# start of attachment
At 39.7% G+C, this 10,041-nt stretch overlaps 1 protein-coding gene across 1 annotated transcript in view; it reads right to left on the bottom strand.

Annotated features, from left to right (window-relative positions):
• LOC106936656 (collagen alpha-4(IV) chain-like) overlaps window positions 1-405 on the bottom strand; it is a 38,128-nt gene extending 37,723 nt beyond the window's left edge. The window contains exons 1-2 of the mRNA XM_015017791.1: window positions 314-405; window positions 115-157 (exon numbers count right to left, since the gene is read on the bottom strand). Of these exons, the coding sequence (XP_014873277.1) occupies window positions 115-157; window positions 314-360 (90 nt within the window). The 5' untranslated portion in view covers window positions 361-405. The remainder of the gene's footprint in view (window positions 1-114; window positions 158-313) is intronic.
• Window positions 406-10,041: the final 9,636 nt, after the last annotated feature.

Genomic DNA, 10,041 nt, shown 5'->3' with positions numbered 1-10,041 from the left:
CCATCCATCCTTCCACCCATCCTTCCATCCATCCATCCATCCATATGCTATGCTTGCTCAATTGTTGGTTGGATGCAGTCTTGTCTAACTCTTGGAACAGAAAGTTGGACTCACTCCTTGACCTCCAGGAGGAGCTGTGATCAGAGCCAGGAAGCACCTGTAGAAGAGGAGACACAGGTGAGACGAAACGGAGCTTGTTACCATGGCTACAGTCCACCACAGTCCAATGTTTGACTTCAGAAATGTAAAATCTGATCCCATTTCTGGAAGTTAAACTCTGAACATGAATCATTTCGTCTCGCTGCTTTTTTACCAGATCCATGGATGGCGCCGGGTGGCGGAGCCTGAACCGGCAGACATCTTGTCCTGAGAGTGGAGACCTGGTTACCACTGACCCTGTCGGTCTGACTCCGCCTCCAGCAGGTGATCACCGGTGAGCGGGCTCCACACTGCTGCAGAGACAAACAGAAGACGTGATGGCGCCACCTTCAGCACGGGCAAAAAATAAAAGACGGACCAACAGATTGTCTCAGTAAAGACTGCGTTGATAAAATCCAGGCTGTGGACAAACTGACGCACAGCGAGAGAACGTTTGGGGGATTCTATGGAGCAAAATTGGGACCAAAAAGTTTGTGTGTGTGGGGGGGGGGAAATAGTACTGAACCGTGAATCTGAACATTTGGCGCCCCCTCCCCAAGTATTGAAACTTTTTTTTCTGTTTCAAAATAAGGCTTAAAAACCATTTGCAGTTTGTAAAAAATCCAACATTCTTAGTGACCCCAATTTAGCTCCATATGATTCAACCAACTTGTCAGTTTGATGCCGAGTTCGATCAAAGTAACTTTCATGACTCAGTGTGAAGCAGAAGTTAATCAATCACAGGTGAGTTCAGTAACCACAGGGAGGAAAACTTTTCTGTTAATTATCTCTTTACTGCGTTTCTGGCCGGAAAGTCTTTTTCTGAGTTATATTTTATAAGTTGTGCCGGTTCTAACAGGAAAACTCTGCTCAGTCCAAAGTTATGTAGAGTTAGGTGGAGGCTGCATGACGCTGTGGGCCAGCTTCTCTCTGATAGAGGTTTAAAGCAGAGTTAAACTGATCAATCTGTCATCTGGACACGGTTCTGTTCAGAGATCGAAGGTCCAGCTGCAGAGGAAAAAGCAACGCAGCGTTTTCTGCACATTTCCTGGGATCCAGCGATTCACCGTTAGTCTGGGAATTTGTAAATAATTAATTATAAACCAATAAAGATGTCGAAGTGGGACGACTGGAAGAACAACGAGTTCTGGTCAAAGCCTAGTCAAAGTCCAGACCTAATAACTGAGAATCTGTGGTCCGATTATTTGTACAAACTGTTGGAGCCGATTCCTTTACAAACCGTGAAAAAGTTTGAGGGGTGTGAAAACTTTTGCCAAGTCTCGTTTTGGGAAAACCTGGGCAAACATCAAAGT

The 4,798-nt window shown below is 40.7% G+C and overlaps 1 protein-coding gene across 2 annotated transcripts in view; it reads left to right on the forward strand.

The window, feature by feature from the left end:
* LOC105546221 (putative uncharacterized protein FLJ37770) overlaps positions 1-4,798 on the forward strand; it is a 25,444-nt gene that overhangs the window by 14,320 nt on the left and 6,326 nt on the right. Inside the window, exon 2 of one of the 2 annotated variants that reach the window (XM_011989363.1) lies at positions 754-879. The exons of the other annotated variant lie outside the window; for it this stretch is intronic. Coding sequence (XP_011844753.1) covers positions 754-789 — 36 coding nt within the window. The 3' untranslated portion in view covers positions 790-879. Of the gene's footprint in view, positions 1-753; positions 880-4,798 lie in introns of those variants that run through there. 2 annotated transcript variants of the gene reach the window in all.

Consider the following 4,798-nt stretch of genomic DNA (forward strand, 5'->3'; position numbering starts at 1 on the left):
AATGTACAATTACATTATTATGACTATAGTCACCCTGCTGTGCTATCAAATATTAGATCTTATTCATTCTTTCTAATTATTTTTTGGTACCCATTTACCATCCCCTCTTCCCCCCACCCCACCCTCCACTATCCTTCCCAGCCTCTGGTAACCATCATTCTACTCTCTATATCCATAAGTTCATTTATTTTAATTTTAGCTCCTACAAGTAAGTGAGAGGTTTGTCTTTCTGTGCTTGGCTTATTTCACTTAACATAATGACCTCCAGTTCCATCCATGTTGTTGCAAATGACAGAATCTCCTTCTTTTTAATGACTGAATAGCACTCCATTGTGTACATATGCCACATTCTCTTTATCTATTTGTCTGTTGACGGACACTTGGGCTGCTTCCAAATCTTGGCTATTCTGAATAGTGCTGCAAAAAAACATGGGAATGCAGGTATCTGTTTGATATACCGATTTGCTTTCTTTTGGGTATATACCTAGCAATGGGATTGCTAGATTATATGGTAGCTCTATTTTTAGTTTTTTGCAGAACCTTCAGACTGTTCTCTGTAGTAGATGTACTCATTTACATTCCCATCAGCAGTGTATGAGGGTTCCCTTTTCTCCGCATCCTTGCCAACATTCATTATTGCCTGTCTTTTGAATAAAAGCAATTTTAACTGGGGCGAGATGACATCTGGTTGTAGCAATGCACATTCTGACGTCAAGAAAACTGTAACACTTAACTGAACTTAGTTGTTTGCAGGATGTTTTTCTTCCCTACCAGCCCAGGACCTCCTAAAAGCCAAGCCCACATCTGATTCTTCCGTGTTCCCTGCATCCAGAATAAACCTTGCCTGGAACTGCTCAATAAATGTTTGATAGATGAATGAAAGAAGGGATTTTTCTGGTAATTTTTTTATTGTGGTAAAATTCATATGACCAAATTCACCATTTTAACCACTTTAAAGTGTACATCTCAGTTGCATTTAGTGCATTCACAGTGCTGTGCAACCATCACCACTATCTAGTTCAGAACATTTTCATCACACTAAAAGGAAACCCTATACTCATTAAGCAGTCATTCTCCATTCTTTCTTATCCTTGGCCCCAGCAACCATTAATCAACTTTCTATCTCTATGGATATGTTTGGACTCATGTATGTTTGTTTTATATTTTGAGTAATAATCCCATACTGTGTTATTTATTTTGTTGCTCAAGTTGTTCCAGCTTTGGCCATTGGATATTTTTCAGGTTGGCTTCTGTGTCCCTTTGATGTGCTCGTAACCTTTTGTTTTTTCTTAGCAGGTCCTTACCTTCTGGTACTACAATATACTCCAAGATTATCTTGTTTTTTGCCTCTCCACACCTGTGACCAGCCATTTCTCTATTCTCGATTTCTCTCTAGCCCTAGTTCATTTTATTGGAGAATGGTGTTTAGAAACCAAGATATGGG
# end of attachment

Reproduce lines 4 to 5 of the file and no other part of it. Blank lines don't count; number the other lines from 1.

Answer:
• Window positions 406-10,041: the final 9,636 nt, after the last annotated feature.

Genomic DNA, 10,041 nt, shown 5'->3' with positions numbered 1-10,041 from the left: